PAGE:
The word translates to folk (‘people’, usually in the sense of a nation, for example det svenska folket – the Swedish people) + dräkt (costume).
While dancing around the maypole on Midsummer, some Swedes will choose to wear a traditional folk costume.
There are hundreds of different kinds of Swedish folkdräkter, and they vary between Sweden’s different regions; you will also hear them called landskapsdräkter (regional costume) or hembygdsdräkt (homeland costume). Dalarna in the middle of Sweden has the most types of folkdräkter.
The folkdräkt has been recorded since the 1600s and was worn by the allmogen (peasant class) in preindustrial Sweden according to Skansen. They were used as casual, everyday wear.
They developed at a time when Sweden was an agricultural nation; in such a big country, rural communities were spread out and local identity was strong, so there was a focus on conformity which is how local towns developed their own costume designs.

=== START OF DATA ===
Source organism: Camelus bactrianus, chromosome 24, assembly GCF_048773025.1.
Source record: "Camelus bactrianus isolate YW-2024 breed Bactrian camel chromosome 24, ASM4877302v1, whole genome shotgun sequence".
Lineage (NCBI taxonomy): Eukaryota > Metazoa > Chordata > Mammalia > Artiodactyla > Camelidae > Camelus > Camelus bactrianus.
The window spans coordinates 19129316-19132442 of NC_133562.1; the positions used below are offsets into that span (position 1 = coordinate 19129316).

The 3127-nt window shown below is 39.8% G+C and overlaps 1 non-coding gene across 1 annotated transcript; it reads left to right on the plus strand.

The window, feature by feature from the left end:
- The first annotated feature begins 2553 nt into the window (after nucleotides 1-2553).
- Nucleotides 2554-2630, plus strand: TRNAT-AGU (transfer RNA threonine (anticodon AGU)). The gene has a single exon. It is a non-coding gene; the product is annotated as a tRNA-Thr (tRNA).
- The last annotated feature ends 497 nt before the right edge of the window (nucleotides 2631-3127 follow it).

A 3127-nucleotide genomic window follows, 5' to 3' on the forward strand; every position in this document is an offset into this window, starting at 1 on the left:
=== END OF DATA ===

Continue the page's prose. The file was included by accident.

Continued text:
The national folkdräkt was created in the early 20th century to encourage national cohesion, and is yellow and blue to match the Swedish flag. The folkdräkt is often seen on national Swedish holidays such as Midsummer and National Day, by both ordinary people and royals, for example the Crown Princess Victoria who often wears the costume at public events on holidays.
Crown princess Victoria on Sweden’s national day. Photo: Claudio Bresciani / TT
Sweden is not the only country that wears folk costumes for holidays. In Sweden’s neighbour Norway, wearing a folk costume for their independence day May 17th is the norm, and is more common than in Sweden.
The indigenous Sami people in northern Sweden also have folkdräkter which vary by region in the Sami nation Sapmi.
The Samedräkt (Sami costume) includes a garment called either gákti, gábdde, gáppte, gápptie or gapta depending on the region (kolt in Swedish). They are more commonly worn than other Swedish folk costumes, especially at times of celebration such as weddings.
A Sami choir in concert. Photo: Information Service of the Church of Norway/ Wikimedia Commons